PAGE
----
Author: Sarah J. Maas
Series: Throne of Glass
Publication Date: August 7th, 2012
Publisher: Bloomsbury USA Children's
Rating: 4 Stars
After serving out a year of hard labor in the salt mines of Endovier for her crimes, 18-year-old assassin Celaena Sardothien is dragged before the Crown Prince. Prince Dorian offers her her freedom on one condition: she must act as his champion in a competition to find a new royal assassin. Her opponents are men-thieves and assassins and warriors from across the empire, each sponsored by a member of the king's council. If she beats her opponents in a series of eliminations, she'll serve the kingdom for four years and then be granted her freedom.Not a bad book to pick to bring me out of my fantasy drought. I've been a frequent FictionPress member, and I remember finding out about all the people raving over Queen of Glass, which was the original title of this novel. Imagine my disappointment to find out that it was removed, and then imagine my excitement to find out that it was slotted for publication. I was pretty darned excited for this book because assassins. Killing! Blood! I love killing. And blood. I guess you can't really have one without the other.
Celaena finds her training sessions with the captain of the guard, Westfall, challenging and exhilarating. But she's bored stiff by court life. Things get a little more interesting when the prince starts to show interest in her... but it's the gruff Captain Westfall who seems to understand her best.
Then one of the other contestants turns up dead... quickly followed by another.
Can Celaena figure out who the killer is before she becomes a victim? As the young assassin investigates, her search leads her to discover a greater destiny than she could possibly have imagined.
Anyhow, I'll come right out and say it: this book does have problems. It has problems with world-building, and it has problems in the way that Celaena is touted as a world-famous assassin when she never actually assassinates anyone. She just threatens to rip out eyeballs and cut heads off. Which is not bad, but I would've liked a better demonstration of her abilities. There's also the love triangle. I don't have too big of a problem with love triangles; unlike many others, I'm actually waiting for a love triangle that will actually fulfill the purpose of a love triangle, as in it is an equilateral love triangle. Not a scalene or isosceles one. Not a Twilight-esque one where everyone knows who the main character's going to end up getting married and having half-vampire babies with. Throne of Glass nearly accomplished that because I'm really uncertain whom Celaena is going to end up with. The tests themselves aren't very important to the rest of the story, even though they seem to be emphasized in the book summary. There are nebulous references to Celaena's past and the formation of the kingdom of Erilea, but not enough to really form a cohesive other world.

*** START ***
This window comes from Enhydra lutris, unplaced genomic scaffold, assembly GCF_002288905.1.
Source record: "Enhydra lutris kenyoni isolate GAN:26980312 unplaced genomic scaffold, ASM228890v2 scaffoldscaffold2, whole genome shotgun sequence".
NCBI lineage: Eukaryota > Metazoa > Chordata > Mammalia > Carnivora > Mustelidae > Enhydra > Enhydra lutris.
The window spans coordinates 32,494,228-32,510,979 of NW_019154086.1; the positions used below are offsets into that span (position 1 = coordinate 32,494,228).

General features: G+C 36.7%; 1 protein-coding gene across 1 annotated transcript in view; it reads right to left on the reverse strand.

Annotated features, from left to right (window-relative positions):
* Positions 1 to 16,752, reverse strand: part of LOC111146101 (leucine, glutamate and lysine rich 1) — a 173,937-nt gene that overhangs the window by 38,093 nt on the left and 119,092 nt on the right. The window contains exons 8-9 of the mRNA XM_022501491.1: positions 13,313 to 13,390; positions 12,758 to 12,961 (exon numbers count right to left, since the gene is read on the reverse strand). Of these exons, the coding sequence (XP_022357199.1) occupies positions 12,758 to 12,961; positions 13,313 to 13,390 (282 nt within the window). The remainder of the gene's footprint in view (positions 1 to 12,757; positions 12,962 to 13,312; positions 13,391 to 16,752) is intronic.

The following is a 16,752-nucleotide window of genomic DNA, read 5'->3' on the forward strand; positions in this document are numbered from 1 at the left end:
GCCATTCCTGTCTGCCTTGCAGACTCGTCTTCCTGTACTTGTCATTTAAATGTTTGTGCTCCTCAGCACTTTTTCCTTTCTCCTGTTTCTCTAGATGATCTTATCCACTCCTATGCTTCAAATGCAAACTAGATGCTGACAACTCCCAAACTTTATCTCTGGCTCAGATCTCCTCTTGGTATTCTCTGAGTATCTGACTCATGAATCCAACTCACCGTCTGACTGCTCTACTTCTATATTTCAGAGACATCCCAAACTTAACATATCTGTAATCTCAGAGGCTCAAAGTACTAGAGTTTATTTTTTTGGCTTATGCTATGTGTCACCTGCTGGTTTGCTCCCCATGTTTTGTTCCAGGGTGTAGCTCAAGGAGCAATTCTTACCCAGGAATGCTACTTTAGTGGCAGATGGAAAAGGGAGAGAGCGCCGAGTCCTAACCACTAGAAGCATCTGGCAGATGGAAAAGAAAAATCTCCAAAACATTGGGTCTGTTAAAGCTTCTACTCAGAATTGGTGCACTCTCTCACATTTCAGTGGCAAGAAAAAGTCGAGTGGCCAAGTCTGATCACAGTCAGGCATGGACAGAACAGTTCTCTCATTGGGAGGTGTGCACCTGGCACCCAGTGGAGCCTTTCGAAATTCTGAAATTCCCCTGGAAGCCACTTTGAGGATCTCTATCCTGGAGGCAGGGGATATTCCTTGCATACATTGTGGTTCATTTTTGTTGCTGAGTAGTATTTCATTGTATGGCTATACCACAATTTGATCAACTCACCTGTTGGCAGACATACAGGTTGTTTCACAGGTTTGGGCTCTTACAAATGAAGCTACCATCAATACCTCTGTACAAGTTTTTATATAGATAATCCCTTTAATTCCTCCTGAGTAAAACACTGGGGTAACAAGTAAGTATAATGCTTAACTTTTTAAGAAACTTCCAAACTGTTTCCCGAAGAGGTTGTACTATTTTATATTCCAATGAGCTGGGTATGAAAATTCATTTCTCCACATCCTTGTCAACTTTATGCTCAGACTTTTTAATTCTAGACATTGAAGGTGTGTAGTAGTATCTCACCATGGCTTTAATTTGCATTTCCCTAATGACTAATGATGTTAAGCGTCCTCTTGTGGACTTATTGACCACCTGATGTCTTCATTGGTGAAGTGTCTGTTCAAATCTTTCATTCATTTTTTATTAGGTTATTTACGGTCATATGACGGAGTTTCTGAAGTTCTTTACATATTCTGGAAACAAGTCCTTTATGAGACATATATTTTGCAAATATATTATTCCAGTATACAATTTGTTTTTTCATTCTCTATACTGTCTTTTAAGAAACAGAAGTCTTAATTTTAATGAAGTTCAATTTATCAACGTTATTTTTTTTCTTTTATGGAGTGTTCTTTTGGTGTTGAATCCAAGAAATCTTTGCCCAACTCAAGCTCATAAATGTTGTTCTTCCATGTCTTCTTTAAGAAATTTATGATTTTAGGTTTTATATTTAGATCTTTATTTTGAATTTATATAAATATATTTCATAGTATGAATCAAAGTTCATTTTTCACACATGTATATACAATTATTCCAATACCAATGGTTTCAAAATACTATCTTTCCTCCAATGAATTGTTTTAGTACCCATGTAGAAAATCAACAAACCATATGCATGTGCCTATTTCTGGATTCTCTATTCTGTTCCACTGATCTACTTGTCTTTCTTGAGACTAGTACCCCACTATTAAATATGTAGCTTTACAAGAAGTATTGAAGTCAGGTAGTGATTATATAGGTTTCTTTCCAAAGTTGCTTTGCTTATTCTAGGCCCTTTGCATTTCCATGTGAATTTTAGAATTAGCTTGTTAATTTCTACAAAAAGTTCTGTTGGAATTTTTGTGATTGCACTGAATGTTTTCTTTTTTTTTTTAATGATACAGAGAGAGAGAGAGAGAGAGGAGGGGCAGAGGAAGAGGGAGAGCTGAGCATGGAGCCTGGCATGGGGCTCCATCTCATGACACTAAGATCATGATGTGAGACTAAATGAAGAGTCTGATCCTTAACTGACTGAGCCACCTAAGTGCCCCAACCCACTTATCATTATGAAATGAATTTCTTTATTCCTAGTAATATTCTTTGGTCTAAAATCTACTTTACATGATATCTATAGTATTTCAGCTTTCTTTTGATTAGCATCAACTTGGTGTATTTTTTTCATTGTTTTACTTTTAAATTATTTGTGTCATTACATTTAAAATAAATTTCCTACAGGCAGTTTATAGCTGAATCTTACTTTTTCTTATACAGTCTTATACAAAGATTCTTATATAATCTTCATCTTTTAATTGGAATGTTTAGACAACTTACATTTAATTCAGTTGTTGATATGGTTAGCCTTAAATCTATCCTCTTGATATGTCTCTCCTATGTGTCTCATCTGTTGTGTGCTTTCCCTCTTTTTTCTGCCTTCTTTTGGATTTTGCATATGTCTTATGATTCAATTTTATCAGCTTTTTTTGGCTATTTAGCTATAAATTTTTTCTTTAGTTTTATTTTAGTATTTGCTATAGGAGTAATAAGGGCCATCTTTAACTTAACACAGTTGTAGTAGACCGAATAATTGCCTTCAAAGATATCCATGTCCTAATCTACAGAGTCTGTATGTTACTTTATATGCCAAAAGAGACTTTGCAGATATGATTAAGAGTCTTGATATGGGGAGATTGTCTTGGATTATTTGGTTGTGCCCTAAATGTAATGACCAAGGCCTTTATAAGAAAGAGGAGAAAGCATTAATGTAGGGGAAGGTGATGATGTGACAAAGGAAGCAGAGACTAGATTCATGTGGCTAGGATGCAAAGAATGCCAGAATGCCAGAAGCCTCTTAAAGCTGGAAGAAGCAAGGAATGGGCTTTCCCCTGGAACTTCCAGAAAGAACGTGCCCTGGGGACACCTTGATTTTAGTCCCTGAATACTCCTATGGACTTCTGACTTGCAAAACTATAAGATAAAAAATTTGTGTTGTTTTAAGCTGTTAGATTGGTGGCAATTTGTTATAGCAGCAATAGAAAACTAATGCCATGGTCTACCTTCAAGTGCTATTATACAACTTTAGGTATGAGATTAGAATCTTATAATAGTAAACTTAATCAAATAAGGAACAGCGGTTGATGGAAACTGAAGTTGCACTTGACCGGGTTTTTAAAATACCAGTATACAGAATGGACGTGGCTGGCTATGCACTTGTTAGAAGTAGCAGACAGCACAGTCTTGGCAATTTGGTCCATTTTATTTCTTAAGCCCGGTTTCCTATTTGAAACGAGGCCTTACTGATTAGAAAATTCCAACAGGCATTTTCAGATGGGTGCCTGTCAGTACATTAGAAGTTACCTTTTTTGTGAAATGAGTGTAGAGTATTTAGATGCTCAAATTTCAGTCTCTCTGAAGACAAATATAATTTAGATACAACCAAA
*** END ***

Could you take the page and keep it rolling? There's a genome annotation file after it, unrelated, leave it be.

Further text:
However, I still gave this book four stars. When I was a sad little surfer on FictionPress, looking for stories that didn't mix up your and you're or alternate between first and second person, I would've gotten through this story in a day. It has a fascinating premise, some creative ideas, a heroine who isn't a simpering whiner, and court intrigue. But given all the books I've had exposure to, this isn't anything special anymore. But it kept me interested, and I didn't really notice the flaws until I put it down when I was done and thought about it. The last scene in the end when Celaena is fighting Cain, I was hopping up and down in the middle of Spanish class. And we were about to take a quiz. But I think that Maas does a good job with the action, and I didn't have a hard time visualizing what was happening. I also liked the descriptions of Celaena with her dresses and primping, though it got a bit too frivolous sometimes.
What I really enjoyed was the relationship between Celaena and Chaol. I never liked Dorian very much because although he did have ulterior motives besides playing lapdog to the king, he still seemed too much like a jaded pretty boy. Their interactions were more spurred by physical attraction than anything else. Celaena and Chaol, on the other hand, verbally spar. But when it's important, they have an understanding of each other that goes deeper. I hope we get more than just a couple glimpses of that in the next book. In conclusion, I liked the book. I like any books that manages to keep my interest. It's only when I write this review that I really acknowledge what it was lacking. On a happier note, my thirst for YA fantasy novels has been awoken again! I'll quench it once I finish the other five books I'm reading...
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